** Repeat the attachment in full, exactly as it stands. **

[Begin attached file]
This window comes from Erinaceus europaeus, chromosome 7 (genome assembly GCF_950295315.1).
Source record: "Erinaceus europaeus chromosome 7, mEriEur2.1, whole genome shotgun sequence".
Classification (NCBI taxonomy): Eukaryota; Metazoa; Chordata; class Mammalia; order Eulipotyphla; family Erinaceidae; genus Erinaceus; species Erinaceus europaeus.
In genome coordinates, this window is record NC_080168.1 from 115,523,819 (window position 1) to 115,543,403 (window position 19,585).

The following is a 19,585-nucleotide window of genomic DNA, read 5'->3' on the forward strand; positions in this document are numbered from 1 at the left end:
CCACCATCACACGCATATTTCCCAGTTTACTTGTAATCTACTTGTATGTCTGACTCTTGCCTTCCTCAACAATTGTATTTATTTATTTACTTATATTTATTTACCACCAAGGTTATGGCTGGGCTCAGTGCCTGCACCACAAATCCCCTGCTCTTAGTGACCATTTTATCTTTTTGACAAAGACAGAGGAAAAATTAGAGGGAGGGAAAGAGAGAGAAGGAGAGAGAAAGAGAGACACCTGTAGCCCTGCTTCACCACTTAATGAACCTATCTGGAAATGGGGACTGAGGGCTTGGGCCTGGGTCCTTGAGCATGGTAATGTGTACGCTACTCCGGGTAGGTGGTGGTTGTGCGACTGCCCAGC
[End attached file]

This window comes from Erinaceus europaeus, chromosome 7 (genome assembly GCF_950295315.1).
Source record: "Erinaceus europaeus chromosome 7, mEriEur2.1, whole genome shotgun sequence".
Classification (NCBI taxonomy): Eukaryota; Metazoa; Chordata; class Mammalia; order Eulipotyphla; family Erinaceidae; genus Erinaceus; species Erinaceus europaeus.
In genome coordinates, this window is record NC_080168.1 from 115,523,819 (window position 1) to 115,543,403 (window position 19,585).

The following is a 19,585-nucleotide window of genomic DNA, read 5'->3' on the forward strand; positions in this document are numbered from 1 at the left end:
CCACCATCACACGCATATTTCCCAGTTTACTTGTAATCTACTTGTATGTCTGACTCTTGCCTTCCTCAACAATTGTATTTATTTATTTACTTATATTTATTTACCACCAAGGTTATGGCTGGGCTCAGTGCCTGCACCACAAATCCCCTGCTCTTAGTGACCATTTTATCTTTTTGACAAAGACAGAGGAAAAATTAGAGGGAGGGAAAGAGAGAGAAGGAGAGAGAAAGAGAGACACCTGTAGCCCTGCTTCACCACTTAATGAACCTATCTGGAAATGGGGACTGAGGGCTTGGGCCTGGGTCCTTGAGCATGGTAATGTGTACGCTACTCCGGGTAGGTGGTGGTTGTGCGACTGCCCAGC